George Sloan, Petitioner, v. Jack Cowley, Warden of Joe Harp Correctional Facility; Theattorney General of the State of Oklahoma, Respondent, 977 F.2d 596 (10th Cir. 1992)

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US Court of Appeals for the Tenth Circuit - 977 F.2d 596 (10th Cir. 1992) Oct. 5, 1992

Before LOGAN, BARRETT and EBEL, Circuit Judges.


BARRETT, Circuit Judge.

After examining the briefs and the appellate record, this panel has determined unanimously that oral argument would not materially assist the determination of this appeal. See Fed. R. App. P. 34(a); Tenth Cir.R. 34.1.9. The cause is therefore ordered submitted without oral argument.

George Sloan (Sloan), appeals from an order of the United States District Court for the Eastern District of Oklahoma denying habeas corpus relief sought pursuant to 28 U.S.C. § 2254. We affirm for the reasons stated below.

Sloan was convicted of possession of a controlled substance with intent to distribute and sentenced to fifteen (15) years. The judgment and sentence were affirmed on direct appeal to the Oklahoma Court of Criminal Appeals, and a subsequent petition for rehearing filed by Sloan was denied by the appellate court. Following the denial of his petition for rehearing, Sloan filed a Petition for Writ of Habeas Corpus in the United States District Court for the Eastern District of Oklahoma. The district court denied Sloan's petition, adopting the findings and recommendation of the magistrate judge that the state had provided Sloan an opportunity for full and fair consideration of his Fourth Amendment claim.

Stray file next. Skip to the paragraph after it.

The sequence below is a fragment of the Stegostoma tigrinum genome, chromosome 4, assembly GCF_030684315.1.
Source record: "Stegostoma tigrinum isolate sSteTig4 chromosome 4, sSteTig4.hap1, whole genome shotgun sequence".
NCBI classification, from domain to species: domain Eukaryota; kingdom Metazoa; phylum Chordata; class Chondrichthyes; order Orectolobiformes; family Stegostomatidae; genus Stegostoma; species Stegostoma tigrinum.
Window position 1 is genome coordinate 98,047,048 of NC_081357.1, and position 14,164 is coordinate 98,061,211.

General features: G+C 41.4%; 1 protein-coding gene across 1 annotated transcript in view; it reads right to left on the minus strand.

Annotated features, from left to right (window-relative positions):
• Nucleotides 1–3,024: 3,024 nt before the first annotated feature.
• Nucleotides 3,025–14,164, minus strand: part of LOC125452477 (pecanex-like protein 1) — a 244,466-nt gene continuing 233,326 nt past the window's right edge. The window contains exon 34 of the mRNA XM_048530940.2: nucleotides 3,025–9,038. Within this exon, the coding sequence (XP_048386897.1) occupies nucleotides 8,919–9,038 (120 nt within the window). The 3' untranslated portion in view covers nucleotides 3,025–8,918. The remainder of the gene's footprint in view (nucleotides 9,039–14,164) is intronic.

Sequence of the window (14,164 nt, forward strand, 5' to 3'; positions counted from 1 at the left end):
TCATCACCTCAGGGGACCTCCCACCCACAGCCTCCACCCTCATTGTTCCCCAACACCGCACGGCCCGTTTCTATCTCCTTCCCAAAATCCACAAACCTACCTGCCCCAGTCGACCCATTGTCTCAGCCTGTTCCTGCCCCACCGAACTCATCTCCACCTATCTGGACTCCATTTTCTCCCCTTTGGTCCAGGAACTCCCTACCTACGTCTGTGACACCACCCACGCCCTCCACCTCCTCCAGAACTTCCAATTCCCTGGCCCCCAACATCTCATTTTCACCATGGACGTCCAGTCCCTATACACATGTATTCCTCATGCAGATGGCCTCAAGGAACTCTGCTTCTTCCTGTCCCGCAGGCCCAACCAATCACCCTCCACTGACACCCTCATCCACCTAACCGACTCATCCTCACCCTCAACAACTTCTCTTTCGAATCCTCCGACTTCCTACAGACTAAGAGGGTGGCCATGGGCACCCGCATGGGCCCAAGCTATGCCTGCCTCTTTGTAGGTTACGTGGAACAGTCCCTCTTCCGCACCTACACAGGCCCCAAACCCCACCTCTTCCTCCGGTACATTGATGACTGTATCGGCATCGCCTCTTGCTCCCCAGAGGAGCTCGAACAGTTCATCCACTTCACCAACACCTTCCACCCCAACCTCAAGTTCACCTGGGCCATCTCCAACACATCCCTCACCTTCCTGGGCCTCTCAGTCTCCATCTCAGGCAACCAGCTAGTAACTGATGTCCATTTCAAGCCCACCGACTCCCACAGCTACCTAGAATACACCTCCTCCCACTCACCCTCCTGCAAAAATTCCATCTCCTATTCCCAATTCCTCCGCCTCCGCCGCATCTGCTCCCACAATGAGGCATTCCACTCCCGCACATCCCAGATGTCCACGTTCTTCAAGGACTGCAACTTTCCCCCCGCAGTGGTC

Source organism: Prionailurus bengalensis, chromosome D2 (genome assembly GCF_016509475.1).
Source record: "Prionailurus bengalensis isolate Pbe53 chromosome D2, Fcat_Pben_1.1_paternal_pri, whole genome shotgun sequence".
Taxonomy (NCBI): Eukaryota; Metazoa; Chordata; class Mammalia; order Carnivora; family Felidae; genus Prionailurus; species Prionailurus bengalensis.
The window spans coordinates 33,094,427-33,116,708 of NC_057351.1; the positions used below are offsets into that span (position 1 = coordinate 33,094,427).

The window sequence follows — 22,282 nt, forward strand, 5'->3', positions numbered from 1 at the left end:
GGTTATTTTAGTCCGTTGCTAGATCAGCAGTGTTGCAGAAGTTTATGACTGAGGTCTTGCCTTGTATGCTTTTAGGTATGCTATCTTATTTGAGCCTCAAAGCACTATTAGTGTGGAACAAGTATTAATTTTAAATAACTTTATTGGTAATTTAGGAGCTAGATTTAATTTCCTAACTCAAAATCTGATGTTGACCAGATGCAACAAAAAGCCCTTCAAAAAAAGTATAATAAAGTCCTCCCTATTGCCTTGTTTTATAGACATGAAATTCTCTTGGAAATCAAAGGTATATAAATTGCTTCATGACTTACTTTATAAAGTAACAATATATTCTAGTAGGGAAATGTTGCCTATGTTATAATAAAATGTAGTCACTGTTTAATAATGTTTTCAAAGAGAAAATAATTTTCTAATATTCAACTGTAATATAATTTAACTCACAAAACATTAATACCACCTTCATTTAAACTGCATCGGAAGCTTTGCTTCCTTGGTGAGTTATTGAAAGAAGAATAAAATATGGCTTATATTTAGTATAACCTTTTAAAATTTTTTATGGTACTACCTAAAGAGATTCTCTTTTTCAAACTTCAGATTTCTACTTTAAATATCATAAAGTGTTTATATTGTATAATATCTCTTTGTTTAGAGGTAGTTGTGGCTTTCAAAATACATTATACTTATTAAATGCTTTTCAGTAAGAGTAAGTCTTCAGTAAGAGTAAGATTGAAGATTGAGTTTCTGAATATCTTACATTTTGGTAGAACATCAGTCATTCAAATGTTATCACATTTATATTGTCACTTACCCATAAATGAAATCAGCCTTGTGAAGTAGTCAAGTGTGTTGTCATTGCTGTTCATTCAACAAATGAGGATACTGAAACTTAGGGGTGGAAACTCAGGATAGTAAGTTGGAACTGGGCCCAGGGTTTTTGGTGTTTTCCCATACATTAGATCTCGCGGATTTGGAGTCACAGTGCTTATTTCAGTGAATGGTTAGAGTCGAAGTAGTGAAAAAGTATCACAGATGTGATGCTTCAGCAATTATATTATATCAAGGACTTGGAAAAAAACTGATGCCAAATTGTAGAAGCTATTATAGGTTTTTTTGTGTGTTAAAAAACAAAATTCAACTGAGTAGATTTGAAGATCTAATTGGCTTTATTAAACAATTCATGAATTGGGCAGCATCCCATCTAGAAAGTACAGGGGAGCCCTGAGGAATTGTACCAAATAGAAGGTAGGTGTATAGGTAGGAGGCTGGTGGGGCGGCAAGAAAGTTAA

On appeal to this court, Sloan contends that the sole issue is whether the state district court violated his rights under the Fourth and Fourteenth Amendments to the United States Constitution by shifting the burden of proof to Sloan in his challenge to a warrantless search. However, the threshold question is whether Sloan was afforded an opportunity for full and fair litigation of his Fourth Amendment claim. See Stone v. Powell, 428 U.S. 465 (1976).

It was held in Stone v. Powell that,

where the State has provided an opportunity for full and fair litigation of a Fourth Amendment claim, the Constitution does not require that a state prisoner be granted federal habeas corpus relief on the ground that evidence obtained in an unconstitutional search or seizure was introduced at his trial.

428 U.S. at 482. Sloan contends that, based on Gamble v. State, 583 F.2d 1161 (10th Cir. 1978), he was not awarded a full and fair opportunity to litigate the issue. We disagree.